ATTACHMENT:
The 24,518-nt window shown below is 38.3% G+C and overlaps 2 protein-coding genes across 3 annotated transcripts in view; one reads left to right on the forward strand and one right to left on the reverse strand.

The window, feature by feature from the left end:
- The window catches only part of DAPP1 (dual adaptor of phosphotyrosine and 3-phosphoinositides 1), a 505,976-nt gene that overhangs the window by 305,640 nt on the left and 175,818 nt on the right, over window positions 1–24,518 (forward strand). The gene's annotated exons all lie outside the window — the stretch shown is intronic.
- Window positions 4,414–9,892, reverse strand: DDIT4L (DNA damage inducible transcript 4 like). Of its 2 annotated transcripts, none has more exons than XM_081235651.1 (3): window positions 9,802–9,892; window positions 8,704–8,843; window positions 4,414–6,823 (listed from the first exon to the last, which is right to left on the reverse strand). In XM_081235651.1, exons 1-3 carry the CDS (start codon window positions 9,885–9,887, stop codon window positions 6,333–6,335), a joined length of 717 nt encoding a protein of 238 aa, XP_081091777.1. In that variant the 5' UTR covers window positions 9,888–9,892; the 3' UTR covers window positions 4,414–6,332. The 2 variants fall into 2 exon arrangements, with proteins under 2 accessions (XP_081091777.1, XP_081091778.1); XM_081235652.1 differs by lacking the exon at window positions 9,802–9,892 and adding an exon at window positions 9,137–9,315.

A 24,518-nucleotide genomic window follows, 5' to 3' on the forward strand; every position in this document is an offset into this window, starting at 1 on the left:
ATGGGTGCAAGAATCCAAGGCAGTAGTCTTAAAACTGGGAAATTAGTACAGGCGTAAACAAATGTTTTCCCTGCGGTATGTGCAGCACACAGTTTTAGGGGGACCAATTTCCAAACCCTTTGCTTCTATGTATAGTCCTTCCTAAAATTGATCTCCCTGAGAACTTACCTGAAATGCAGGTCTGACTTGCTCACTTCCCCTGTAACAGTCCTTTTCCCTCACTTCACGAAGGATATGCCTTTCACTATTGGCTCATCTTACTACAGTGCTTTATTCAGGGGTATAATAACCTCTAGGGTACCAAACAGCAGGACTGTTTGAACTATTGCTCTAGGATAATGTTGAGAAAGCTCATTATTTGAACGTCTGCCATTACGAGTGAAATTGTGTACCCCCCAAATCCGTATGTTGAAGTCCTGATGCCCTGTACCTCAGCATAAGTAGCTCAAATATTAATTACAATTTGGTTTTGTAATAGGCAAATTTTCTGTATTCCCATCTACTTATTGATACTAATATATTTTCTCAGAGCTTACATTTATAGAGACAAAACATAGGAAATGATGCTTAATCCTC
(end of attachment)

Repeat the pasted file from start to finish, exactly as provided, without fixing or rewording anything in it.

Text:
The 24,518-nt window shown below is 38.3% G+C and overlaps 2 protein-coding genes across 3 annotated transcripts in view; one reads left to right on the forward strand and one right to left on the reverse strand.

The window, feature by feature from the left end:
- The window catches only part of DAPP1 (dual adaptor of phosphotyrosine and 3-phosphoinositides 1), a 505,976-nt gene that overhangs the window by 305,640 nt on the left and 175,818 nt on the right, over window positions 1–24,518 (forward strand). The gene's annotated exons all lie outside the window — the stretch shown is intronic.
- Window positions 4,414–9,892, reverse strand: DDIT4L (DNA damage inducible transcript 4 like). Of its 2 annotated transcripts, none has more exons than XM_081235651.1 (3): window positions 9,802–9,892; window positions 8,704–8,843; window positions 4,414–6,823 (listed from the first exon to the last, which is right to left on the reverse strand). In XM_081235651.1, exons 1-3 carry the CDS (start codon window positions 9,885–9,887, stop codon window positions 6,333–6,335), a joined length of 717 nt encoding a protein of 238 aa, XP_081091777.1. In that variant the 5' UTR covers window positions 9,888–9,892; the 3' UTR covers window positions 4,414–6,332. The 2 variants fall into 2 exon arrangements, with proteins under 2 accessions (XP_081091777.1, XP_081091778.1); XM_081235652.1 differs by lacking the exon at window positions 9,802–9,892 and adding an exon at window positions 9,137–9,315.

A 24,518-nucleotide genomic window follows, 5' to 3' on the forward strand; every position in this document is an offset into this window, starting at 1 on the left:
ATGGGTGCAAGAATCCAAGGCAGTAGTCTTAAAACTGGGAAATTAGTACAGGCGTAAACAAATGTTTTCCCTGCGGTATGTGCAGCACACAGTTTTAGGGGGACCAATTTCCAAACCCTTTGCTTCTATGTATAGTCCTTCCTAAAATTGATCTCCCTGAGAACTTACCTGAAATGCAGGTCTGACTTGCTCACTTCCCCTGTAACAGTCCTTTTCCCTCACTTCACGAAGGATATGCCTTTCACTATTGGCTCATCTTACTACAGTGCTTTATTCAGGGGTATAATAACCTCTAGGGTACCAAACAGCAGGACTGTTTGAACTATTGCTCTAGGATAATGTTGAGAAAGCTCATTATTTGAACGTCTGCCATTACGAGTGAAATTGTGTACCCCCCAAATCCGTATGTTGAAGTCCTGATGCCCTGTACCTCAGCATAAGTAGCTCAAATATTAATTACAATTTGGTTTTGTAATAGGCAAATTTTCTGTATTCCCATCTACTTATTGATACTAATATATTTTCTCAGAGCTTACATTTATAGAGACAAAACATAGGAAATGATGCTTAATCCTC